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In Defense of Leighton Baines

Clive Brunskill

Sometimes you run across an article that leaves you confounded by sheer nonsense. Normally these articles are designed to grab attention and spark debate. Rarely is the position nuanced, instead it is designed to get page views and stoke the writer's ego. Sadly Unibet decided they needed one of these articles about how Leighton Baines would fit in at Manchester United. The problem is that this is not a well researched article, instead it reeks of something written by a cricket fan who turns up at the football pitch without a clue. I really shouldn't get upset, but the amount of discussion around this article is an utter joke, and it boggles my mind that it got published. If you missed the article, Google "Leighton Baines Unibet" and you will find it.

The first point I will take a sharpened stick to is pace. The author says, "Leighton Baines, however, has next to no pace. For all intents and purposes, Leighton Baines is a reasonably athletic cow. He cannot make any great contribution to a counter attack." I just don't understand how this can even be spoken. Baines actually has pace which the author would know if he bothered to watch a football match. To be successful on the wing you have to at least be an athletic goat, not a cow.

But for some true evidence let's look at one of Everton's games against Tottenham. Baines had to defend Spurs winger Aaron Lennon who is a pretty spry fellow, and Baines did well. Was he perfect? No, but he was able to keep up reasonably well which is all you can ask. Baines also did pretty well defending against Gareth Bale when the Welshman decided to gallivant down Spurs' right flank.

Not convinced? Let's look at Baines on the counter. Everton is not a club where the manager can just grab a play maker off the bench when he needs a spark. Against the bigger clubs it can be better to play a style where the Toffees absorb pressure and then hit on the counter. In almost all of those matches Baines is still getting forward consistently. Yes, he isn't always leading the attack, but he is a fullback. He has defensive responsibilities first, once those are done then he can join in the attack and he always does.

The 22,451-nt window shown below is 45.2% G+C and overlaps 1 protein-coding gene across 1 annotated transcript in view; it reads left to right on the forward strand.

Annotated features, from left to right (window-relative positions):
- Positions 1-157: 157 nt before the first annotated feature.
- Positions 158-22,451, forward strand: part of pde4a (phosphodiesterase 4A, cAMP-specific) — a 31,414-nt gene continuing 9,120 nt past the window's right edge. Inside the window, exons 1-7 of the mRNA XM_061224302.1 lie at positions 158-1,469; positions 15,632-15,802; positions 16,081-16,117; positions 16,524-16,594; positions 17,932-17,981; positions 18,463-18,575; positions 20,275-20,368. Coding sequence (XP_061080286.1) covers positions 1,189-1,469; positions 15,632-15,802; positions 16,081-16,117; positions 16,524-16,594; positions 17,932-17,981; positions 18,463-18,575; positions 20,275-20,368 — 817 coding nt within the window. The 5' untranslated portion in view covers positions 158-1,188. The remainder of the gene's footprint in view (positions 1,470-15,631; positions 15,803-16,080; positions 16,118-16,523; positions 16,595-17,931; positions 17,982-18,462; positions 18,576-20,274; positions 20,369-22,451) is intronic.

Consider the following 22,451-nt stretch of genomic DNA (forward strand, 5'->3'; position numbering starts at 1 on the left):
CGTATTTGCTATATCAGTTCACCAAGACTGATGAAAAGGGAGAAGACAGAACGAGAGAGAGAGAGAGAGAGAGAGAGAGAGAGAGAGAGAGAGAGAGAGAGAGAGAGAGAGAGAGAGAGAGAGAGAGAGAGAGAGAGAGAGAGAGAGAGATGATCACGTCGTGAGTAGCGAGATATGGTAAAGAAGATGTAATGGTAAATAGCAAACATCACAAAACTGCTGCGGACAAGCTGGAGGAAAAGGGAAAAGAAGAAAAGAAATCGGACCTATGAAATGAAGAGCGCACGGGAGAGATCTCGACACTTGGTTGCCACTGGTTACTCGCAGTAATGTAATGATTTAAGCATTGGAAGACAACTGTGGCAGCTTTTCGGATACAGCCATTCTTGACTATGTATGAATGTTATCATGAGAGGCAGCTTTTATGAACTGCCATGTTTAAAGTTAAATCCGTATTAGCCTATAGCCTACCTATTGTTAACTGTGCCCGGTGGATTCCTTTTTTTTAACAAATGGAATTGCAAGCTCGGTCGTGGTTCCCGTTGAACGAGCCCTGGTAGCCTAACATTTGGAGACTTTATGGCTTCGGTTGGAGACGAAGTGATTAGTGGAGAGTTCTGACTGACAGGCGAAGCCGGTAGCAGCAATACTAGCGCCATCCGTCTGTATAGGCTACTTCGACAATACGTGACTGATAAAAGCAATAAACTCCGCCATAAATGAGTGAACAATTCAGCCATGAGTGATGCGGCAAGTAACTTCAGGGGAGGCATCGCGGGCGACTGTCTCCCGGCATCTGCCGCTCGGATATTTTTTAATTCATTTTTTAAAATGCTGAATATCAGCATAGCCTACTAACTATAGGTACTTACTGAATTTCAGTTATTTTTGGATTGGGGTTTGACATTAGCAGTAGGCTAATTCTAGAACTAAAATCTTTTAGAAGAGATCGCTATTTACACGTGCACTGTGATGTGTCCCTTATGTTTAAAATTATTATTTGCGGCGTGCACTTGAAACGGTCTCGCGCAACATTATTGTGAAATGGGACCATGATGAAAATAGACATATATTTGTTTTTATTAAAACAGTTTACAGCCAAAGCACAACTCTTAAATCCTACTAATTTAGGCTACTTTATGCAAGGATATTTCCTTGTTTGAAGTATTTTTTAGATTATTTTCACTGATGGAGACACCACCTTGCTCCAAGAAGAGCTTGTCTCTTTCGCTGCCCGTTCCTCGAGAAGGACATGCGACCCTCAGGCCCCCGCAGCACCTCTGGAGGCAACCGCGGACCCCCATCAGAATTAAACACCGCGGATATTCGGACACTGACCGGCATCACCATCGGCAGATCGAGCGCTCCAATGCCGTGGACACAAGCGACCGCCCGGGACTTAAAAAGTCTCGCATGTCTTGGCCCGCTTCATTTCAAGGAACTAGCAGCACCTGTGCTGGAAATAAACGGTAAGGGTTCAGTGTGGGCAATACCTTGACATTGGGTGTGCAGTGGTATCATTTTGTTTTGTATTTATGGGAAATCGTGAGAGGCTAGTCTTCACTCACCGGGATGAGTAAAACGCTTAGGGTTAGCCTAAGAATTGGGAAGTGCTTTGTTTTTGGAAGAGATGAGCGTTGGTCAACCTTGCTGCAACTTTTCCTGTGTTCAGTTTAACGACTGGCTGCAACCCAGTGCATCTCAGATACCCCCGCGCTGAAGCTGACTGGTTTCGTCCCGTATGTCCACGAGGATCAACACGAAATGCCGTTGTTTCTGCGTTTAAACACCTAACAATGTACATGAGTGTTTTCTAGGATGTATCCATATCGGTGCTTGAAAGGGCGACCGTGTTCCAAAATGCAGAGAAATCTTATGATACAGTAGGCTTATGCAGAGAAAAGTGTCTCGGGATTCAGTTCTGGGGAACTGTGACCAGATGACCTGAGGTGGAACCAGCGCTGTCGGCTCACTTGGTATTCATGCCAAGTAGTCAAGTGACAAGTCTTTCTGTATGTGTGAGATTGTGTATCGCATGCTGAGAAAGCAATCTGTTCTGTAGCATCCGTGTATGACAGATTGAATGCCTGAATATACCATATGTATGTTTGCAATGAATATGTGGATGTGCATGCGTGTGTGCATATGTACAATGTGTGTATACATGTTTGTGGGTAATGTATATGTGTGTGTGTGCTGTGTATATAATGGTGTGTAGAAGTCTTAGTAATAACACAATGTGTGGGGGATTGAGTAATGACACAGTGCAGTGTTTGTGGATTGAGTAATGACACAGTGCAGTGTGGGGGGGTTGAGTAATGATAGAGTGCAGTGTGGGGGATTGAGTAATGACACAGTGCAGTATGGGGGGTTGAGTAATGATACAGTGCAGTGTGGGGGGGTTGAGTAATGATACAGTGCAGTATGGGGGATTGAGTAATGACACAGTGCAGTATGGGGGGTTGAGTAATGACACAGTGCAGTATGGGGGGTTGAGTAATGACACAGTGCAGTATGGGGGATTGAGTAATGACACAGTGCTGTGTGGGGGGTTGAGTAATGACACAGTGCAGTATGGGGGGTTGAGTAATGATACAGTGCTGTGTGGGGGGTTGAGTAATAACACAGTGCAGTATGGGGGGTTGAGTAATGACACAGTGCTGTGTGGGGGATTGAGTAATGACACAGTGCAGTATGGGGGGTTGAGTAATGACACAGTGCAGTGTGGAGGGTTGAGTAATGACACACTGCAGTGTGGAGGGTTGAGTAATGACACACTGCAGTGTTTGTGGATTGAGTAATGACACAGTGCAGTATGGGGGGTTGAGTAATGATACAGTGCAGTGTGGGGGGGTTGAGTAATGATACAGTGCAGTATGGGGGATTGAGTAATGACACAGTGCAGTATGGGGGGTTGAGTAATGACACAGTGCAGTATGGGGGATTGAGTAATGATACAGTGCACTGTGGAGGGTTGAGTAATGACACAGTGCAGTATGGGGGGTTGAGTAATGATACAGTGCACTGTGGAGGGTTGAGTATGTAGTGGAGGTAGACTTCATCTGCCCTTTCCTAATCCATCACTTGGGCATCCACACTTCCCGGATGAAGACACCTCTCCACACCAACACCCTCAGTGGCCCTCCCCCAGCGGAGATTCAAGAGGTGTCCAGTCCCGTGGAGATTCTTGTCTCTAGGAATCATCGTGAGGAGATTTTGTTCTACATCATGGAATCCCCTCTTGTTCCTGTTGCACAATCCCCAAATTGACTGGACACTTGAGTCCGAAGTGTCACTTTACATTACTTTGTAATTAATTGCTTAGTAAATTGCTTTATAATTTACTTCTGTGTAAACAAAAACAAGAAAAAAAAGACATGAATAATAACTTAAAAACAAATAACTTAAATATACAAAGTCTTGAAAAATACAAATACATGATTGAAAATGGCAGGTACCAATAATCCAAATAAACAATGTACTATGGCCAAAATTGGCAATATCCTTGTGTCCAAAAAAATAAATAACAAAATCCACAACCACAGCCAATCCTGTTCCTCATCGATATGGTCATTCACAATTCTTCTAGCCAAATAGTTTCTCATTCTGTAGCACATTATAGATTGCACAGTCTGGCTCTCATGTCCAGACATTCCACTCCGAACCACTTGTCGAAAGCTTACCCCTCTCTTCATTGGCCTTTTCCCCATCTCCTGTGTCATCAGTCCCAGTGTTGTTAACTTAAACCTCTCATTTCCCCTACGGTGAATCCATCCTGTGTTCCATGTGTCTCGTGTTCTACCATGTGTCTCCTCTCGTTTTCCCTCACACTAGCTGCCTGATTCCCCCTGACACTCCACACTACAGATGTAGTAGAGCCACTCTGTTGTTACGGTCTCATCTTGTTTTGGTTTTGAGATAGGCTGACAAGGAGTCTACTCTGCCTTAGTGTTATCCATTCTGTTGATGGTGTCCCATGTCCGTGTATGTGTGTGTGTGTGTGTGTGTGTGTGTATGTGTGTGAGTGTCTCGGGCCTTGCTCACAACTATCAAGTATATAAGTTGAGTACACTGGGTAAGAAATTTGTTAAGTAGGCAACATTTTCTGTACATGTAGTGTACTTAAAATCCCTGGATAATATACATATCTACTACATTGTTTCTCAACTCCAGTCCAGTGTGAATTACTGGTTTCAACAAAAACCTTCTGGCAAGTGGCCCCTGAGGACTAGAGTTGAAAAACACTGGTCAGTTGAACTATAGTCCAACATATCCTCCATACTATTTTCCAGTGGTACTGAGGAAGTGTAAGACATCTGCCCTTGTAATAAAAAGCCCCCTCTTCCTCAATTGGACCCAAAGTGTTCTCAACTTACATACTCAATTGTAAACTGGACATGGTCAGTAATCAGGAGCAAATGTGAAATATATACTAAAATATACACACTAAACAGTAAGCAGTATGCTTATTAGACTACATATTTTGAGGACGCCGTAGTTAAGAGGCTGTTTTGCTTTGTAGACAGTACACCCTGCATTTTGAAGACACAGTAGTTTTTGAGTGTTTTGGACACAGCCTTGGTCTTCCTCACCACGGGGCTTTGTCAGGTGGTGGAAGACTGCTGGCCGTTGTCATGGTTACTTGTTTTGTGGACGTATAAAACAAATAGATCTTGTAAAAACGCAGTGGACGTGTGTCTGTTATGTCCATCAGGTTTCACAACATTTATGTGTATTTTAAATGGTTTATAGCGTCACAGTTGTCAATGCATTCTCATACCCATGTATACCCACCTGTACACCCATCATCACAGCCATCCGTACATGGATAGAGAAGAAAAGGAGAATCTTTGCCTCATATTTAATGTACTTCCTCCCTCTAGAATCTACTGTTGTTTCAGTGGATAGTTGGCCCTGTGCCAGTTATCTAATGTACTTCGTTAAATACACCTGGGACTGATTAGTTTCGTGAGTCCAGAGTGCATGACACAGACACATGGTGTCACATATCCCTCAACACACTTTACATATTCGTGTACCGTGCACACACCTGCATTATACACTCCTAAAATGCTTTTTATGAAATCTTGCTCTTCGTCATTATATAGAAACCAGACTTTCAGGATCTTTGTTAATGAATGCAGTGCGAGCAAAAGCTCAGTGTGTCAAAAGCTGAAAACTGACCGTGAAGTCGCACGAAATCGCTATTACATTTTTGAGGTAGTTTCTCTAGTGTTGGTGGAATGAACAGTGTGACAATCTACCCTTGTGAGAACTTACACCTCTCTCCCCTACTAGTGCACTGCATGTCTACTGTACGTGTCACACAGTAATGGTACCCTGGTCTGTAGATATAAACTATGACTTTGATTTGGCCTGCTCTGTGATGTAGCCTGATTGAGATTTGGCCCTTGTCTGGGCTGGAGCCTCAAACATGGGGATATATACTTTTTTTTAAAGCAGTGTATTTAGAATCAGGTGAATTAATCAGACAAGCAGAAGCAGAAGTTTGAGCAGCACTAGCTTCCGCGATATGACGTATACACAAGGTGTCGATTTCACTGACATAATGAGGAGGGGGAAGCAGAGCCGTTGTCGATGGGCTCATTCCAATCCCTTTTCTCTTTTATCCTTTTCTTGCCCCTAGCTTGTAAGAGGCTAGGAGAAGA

Now we will mosey on down to a beautiful statement that makes everyone just laugh at the sheer absurdity of it. Here the author goes on to talk about Baines crossing ability and says, "He can, though, cross. Which is good if you are a boring, archaic side that indulges in the methodical 4-4-2."

I will stay here and wait while you go throw a book out your window. Go ahead and vent at the moronic nature of that statement.

Good? OK, even the most casual football fan should know that Everton played a 4-5-1 under David Moyes. Some might call it a 4-4-1-1, but maybe 10 times during David Moyes' tenure at Goodison did he trot out a 4-4-2. I'm not sure I've even heard a TV broadcaster mistake Everton's formation for a 4-4-2 and they normally get these things wrong.

There are also complaints that Baines is one of the quiet types unlike Mr. Evra. Baines puts his head down and goes to work whereas Evra has no issues creating a stir in the press by calling out players both on and off the pitch. Apparently someone has forgotten the likes of Ryan Giggs and Paul Scholes. Both are well known names in football, but both also put in hard shifts each week and then went home. They didn't try to cause controversy and yet they are still legends at Old Trafford. Creating a stir has its place, but it isn't required for a team to be successful.

To end things, let's look at another gem. Mr. Netherton, the author, says that Leighton Baines is nothing amazing like Bayern Munich's David Alaba or Barcelona's Jordi Alba. My question is who else would be better at left back? If you look at the position in Europe, and even the world Those 3 men are probably the best left backs you can find. There isn't a glut of world-class left backs like there is central midfielders. Hell for the US National Team there has been an ongoing search for a quality left-back for the past decade. It is arguably the hardest field position to play because the left-back faces the strongest flank of most clubs.

There are plenty of questions about if Manchester United would be a good fit for Leighton Baines including his age and the purchase price. The problem is that none of the above issues are really problems, especially when the research sounds like something Harry Redknapp did between bites of his bacon sandwich. Maybe next time Unibet will bother to do some Google searching before writing an article that involves common sense facts.